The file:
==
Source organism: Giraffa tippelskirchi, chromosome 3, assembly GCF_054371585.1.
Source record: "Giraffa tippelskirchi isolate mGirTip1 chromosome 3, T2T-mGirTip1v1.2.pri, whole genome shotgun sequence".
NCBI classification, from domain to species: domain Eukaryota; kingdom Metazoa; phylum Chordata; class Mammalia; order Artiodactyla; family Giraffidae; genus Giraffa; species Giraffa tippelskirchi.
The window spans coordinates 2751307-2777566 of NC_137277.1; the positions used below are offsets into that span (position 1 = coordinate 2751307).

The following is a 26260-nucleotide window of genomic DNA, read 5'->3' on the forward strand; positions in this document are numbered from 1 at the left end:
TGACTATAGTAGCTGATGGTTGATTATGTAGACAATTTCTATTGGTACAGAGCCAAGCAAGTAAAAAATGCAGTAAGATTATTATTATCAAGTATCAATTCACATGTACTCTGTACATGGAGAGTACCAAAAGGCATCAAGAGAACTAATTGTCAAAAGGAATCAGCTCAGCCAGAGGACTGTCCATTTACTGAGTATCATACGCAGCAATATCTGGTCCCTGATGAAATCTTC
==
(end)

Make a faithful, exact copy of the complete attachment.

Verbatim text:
Source organism: Giraffa tippelskirchi, chromosome 3, assembly GCF_054371585.1.
Source record: "Giraffa tippelskirchi isolate mGirTip1 chromosome 3, T2T-mGirTip1v1.2.pri, whole genome shotgun sequence".
NCBI classification, from domain to species: domain Eukaryota; kingdom Metazoa; phylum Chordata; class Mammalia; order Artiodactyla; family Giraffidae; genus Giraffa; species Giraffa tippelskirchi.
The window spans coordinates 2751307-2777566 of NC_137277.1; the positions used below are offsets into that span (position 1 = coordinate 2751307).

The following is a 26260-nucleotide window of genomic DNA, read 5'->3' on the forward strand; positions in this document are numbered from 1 at the left end:
TGACTATAGTAGCTGATGGTTGATTATGTAGACAATTTCTATTGGTACAGAGCCAAGCAAGTAAAAAATGCAGTAAGATTATTATTATCAAGTATCAATTCACATGTACTCTGTACATGGAGAGTACCAAAAGGCATCAAGAGAACTAATTGTCAAAAGGAATCAGCTCAGCCAGAGGACTGTCCATTTACTGAGTATCATACGCAGCAATATCTGGTCCCTGATGAAATCTTC